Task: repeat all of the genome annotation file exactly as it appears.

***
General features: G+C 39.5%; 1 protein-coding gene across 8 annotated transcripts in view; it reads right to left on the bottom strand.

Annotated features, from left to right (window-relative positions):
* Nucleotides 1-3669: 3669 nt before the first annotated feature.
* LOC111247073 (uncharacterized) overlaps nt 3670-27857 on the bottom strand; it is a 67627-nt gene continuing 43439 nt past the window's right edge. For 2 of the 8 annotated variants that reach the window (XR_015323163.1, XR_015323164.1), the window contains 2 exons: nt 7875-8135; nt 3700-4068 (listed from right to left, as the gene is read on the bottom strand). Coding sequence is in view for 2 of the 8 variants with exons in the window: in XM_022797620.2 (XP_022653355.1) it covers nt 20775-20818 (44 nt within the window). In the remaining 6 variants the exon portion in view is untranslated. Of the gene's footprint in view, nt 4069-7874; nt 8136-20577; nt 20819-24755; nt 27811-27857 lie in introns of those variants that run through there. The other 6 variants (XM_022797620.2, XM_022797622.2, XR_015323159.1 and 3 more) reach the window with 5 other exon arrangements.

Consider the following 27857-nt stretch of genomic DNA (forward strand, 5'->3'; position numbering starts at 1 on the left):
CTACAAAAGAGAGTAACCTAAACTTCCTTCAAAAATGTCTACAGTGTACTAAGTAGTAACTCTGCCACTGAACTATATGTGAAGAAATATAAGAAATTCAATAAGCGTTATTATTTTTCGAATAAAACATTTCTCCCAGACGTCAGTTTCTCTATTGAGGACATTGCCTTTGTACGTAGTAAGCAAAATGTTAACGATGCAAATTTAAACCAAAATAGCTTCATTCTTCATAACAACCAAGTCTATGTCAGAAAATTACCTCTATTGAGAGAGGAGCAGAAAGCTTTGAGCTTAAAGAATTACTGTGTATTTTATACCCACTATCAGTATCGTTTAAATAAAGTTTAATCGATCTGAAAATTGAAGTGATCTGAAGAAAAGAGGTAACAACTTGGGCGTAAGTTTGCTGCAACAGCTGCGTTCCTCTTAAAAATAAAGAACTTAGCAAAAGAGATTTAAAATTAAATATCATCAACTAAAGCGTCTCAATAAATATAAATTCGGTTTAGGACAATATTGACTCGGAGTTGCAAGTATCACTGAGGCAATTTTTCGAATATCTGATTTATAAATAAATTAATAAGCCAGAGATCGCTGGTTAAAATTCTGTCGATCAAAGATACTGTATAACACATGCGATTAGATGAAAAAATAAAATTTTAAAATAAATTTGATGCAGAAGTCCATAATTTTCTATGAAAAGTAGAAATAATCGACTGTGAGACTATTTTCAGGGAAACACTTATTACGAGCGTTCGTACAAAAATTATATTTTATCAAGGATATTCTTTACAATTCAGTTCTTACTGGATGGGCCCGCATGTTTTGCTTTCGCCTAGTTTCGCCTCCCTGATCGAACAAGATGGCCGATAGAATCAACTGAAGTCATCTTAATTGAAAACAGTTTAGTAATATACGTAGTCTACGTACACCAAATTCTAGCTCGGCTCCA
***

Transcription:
General features: G+C 39.5%; 1 protein-coding gene across 8 annotated transcripts in view; it reads right to left on the bottom strand.

Annotated features, from left to right (window-relative positions):
* Nucleotides 1-3669: 3669 nt before the first annotated feature.
* LOC111247073 (uncharacterized) overlaps nt 3670-27857 on the bottom strand; it is a 67627-nt gene continuing 43439 nt past the window's right edge. For 2 of the 8 annotated variants that reach the window (XR_015323163.1, XR_015323164.1), the window contains 2 exons: nt 7875-8135; nt 3700-4068 (listed from right to left, as the gene is read on the bottom strand). Coding sequence is in view for 2 of the 8 variants with exons in the window: in XM_022797620.2 (XP_022653355.1) it covers nt 20775-20818 (44 nt within the window). In the remaining 6 variants the exon portion in view is untranslated. Of the gene's footprint in view, nt 4069-7874; nt 8136-20577; nt 20819-24755; nt 27811-27857 lie in introns of those variants that run through there. The other 6 variants (XM_022797620.2, XM_022797622.2, XR_015323159.1 and 3 more) reach the window with 5 other exon arrangements.

Consider the following 27857-nt stretch of genomic DNA (forward strand, 5'->3'; position numbering starts at 1 on the left):
CTACAAAAGAGAGTAACCTAAACTTCCTTCAAAAATGTCTACAGTGTACTAAGTAGTAACTCTGCCACTGAACTATATGTGAAGAAATATAAGAAATTCAATAAGCGTTATTATTTTTCGAATAAAACATTTCTCCCAGACGTCAGTTTCTCTATTGAGGACATTGCCTTTGTACGTAGTAAGCAAAATGTTAACGATGCAAATTTAAACCAAAATAGCTTCATTCTTCATAACAACCAAGTCTATGTCAGAAAATTACCTCTATTGAGAGAGGAGCAGAAAGCTTTGAGCTTAAAGAATTACTGTGTATTTTATACCCACTATCAGTATCGTTTAAATAAAGTTTAATCGATCTGAAAATTGAAGTGATCTGAAGAAAAGAGGTAACAACTTGGGCGTAAGTTTGCTGCAACAGCTGCGTTCCTCTTAAAAATAAAGAACTTAGCAAAAGAGATTTAAAATTAAATATCATCAACTAAAGCGTCTCAATAAATATAAATTCGGTTTAGGACAATATTGACTCGGAGTTGCAAGTATCACTGAGGCAATTTTTCGAATATCTGATTTATAAATAAATTAATAAGCCAGAGATCGCTGGTTAAAATTCTGTCGATCAAAGATACTGTATAACACATGCGATTAGATGAAAAAATAAAATTTTAAAATAAATTTGATGCAGAAGTCCATAATTTTCTATGAAAAGTAGAAATAATCGACTGTGAGACTATTTTCAGGGAAACACTTATTACGAGCGTTCGTACAAAAATTATATTTTATCAAGGATATTCTTTACAATTCAGTTCTTACTGGATGGGCCCGCATGTTTTGCTTTCGCCTAGTTTCGCCTCCCTGATCGAACAAGATGGCCGATAGAATCAACTGAAGTCATCTTAATTGAAAACAGTTTAGTAATATACGTAGTCTACGTACACCAAATTCTAGCTCGGCTCCA